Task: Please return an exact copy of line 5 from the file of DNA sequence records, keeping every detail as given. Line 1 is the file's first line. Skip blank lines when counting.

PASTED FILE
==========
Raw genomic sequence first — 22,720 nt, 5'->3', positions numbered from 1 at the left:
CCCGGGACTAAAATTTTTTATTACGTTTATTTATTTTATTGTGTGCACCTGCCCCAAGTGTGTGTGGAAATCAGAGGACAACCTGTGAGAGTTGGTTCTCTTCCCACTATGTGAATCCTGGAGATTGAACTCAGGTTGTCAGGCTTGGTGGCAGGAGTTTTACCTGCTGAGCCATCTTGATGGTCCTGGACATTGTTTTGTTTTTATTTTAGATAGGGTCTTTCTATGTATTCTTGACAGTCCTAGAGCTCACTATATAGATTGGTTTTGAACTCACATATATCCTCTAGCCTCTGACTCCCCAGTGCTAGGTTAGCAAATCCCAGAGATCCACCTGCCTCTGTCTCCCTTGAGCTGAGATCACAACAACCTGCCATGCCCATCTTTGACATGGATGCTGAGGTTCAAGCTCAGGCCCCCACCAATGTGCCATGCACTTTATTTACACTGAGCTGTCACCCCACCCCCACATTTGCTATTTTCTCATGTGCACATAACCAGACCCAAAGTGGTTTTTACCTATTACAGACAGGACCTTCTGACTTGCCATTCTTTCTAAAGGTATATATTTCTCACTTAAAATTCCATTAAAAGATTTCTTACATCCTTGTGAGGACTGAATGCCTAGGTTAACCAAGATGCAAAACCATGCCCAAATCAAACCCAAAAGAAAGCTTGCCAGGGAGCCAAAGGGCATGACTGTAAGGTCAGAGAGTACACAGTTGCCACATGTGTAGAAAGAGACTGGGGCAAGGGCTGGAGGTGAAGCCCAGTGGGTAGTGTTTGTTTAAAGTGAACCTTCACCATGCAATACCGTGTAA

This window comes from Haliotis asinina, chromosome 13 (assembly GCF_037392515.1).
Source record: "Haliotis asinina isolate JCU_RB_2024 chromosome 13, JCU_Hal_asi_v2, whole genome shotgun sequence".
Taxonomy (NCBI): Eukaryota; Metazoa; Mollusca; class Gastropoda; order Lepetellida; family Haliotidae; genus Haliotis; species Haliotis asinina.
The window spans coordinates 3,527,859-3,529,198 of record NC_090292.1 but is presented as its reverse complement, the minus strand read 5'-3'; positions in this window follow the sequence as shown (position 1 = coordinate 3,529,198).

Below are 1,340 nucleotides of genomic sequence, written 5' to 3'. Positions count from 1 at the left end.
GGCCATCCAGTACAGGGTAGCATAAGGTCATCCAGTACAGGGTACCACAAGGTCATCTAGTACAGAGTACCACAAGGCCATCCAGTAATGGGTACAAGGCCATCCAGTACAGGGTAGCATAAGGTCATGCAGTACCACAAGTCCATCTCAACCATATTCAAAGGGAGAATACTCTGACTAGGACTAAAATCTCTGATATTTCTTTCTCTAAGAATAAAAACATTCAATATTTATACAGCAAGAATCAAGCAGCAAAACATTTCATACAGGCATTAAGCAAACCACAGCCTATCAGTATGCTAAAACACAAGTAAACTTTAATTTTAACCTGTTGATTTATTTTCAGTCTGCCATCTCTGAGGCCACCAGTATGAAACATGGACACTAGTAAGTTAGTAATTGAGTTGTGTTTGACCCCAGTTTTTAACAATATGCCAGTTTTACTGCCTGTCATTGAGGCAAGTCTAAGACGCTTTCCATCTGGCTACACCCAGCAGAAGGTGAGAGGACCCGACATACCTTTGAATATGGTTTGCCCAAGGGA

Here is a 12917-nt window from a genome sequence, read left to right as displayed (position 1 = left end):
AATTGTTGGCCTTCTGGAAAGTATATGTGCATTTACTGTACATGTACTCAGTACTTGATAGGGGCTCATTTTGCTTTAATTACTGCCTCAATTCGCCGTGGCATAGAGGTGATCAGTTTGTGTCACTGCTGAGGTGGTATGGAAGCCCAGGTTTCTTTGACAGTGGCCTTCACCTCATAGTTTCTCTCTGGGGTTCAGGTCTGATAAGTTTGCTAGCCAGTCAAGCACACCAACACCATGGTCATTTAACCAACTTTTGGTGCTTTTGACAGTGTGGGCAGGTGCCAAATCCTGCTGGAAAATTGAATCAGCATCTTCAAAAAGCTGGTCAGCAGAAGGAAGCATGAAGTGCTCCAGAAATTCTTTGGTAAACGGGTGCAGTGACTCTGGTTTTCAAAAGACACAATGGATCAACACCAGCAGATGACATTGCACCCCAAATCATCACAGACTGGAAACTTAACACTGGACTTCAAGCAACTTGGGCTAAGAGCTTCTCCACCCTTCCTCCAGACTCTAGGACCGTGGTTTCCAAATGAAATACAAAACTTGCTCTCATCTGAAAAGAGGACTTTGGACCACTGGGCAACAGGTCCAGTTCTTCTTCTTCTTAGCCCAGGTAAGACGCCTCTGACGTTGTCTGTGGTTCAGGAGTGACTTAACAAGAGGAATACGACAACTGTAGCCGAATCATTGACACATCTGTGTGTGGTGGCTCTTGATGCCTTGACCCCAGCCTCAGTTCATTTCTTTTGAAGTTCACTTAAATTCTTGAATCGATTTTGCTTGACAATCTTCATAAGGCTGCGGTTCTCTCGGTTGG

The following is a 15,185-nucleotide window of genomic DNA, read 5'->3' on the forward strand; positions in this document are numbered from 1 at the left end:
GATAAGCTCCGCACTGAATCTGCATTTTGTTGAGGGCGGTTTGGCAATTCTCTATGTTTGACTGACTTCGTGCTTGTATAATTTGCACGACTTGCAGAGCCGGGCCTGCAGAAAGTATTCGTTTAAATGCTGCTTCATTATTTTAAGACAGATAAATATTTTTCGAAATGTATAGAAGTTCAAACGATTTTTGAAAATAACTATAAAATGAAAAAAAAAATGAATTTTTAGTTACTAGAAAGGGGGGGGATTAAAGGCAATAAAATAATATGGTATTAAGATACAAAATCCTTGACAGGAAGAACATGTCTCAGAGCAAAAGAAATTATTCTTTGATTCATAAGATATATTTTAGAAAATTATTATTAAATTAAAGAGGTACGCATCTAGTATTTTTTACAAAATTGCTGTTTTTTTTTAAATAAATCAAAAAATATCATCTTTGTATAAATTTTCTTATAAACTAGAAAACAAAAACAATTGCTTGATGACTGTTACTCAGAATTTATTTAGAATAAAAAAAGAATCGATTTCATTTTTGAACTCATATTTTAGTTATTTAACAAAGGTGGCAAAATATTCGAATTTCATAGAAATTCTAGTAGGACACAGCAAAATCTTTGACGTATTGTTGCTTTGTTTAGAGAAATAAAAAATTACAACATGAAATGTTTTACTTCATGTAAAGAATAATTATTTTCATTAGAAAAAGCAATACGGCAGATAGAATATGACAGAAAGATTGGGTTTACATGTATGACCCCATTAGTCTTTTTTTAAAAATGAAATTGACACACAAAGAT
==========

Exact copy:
Taxonomy (NCBI): Eukaryota; Metazoa; Mollusca; class Gastropoda; order Lepetellida; family Haliotidae; genus Haliotis; species Haliotis asinina.